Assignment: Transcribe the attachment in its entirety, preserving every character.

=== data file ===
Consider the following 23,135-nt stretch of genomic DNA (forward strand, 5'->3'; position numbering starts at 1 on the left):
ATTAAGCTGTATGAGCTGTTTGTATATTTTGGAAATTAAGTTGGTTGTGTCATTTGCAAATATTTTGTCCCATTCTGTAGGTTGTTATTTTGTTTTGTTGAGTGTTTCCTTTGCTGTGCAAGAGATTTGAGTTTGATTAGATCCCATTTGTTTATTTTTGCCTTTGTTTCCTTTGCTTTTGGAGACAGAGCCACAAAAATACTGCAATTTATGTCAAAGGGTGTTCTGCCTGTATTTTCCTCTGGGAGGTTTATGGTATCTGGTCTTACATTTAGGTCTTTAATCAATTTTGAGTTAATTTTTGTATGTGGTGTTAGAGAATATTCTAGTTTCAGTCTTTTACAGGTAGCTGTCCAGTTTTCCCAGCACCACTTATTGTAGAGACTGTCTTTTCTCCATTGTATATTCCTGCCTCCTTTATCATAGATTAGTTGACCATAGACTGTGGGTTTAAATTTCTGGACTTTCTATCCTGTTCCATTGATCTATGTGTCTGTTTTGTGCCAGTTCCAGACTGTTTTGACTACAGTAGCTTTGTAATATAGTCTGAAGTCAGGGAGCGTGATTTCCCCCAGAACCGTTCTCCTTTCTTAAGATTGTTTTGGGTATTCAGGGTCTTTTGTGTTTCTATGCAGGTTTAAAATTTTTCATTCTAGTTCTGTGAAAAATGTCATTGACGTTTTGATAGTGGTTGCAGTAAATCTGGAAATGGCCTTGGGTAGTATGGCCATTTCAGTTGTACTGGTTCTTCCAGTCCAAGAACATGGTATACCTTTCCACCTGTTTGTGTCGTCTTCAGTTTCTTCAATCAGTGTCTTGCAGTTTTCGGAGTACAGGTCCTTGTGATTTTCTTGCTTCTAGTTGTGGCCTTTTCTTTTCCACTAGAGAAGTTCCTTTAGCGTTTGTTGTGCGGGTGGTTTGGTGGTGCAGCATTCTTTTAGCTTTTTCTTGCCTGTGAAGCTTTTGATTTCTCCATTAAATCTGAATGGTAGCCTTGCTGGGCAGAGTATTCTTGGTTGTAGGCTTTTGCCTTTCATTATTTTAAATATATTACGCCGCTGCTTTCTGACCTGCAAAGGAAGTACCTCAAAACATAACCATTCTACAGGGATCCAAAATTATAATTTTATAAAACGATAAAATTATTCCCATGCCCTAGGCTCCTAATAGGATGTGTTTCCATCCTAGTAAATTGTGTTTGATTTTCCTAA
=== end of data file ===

Consider the following 23,135-nt stretch of genomic DNA (forward strand, 5'->3'; position numbering starts at 1 on the left):
ATTAAGCTGTATGAGCTGTTTGTATATTTTGGAAATTAAGTTGGTTGTGTCATTTGCAAATATTTTGTCCCATTCTGTAGGTTGTTATTTTGTTTTGTTGAGTGTTTCCTTTGCTGTGCAAGAGATTTGAGTTTGATTAGATCCCATTTGTTTATTTTTGCCTTTGTTTCCTTTGCTTTTGGAGACAGAGCCACAAAAATACTGCAATTTATGTCAAAGGGTGTTCTGCCTGTATTTTCCTCTGGGAGGTTTATGGTATCTGGTCTTACATTTAGGTCTTTAATCAATTTTGAGTTAATTTTTGTATGTGGTGTTAGAGAATATTCTAGTTTCAGTCTTTTACAGGTAGCTGTCCAGTTTTCCCAGCACCACTTATTGTAGAGACTGTCTTTTCTCCATTGTATATTCCTGCCTCCTTTATCATAGATTAGTTGACCATAGACTGTGGGTTTAAATTTCTGGACTTTCTATCCTGTTCCATTGATCTATGTGTCTGTTTTGTGCCAGTTCCAGACTGTTTTGACTACAGTAGCTTTGTAATATAGTCTGAAGTCAGGGAGCGTGATTTCCCCCAGAACCGTTCTCCTTTCTTAAGATTGTTTTGGGTATTCAGGGTCTTTTGTGTTTCTATGCAGGTTTAAAATTTTTCATTCTAGTTCTGTGAAAAATGTCATTGACGTTTTGATAGTGGTTGCAGTAAATCTGGAAATGGCCTTGGGTAGTATGGCCATTTCAGTTGTACTGGTTCTTCCAGTCCAAGAACATGGTATACCTTTCCACCTGTTTGTGTCGTCTTCAGTTTCTTCAATCAGTGTCTTGCAGTTTTCGGAGTACAGGTCCTTGTGATTTTCTTGCTTCTAGTTGTGGCCTTTTCTTTTCCACTAGAGAAGTTCCTTTAGCGTTTGTTGTGCGGGTGGTTTGGTGGTGCAGCATTCTTTTAGCTTTTTCTTGCCTGTGAAGCTTTTGATTTCTCCATTAAATCTGAATGGTAGCCTTGCTGGGCAGAGTATTCTTGGTTGTAGGCTTTTGCCTTTCATTATTTTAAATATATTACGCCGCTGCTTTCTGACCTGCAAAGGAAGTACCTCAAAACATAACCATTCTACAGGGATCCAAAATTATAATTTTATAAAACGATAAAATTATTCCCATGCCCTAGGCTCCTAATAGGATGTGTTTCCATCCTAGTAAATTGTGTTTGATTTTCCTAA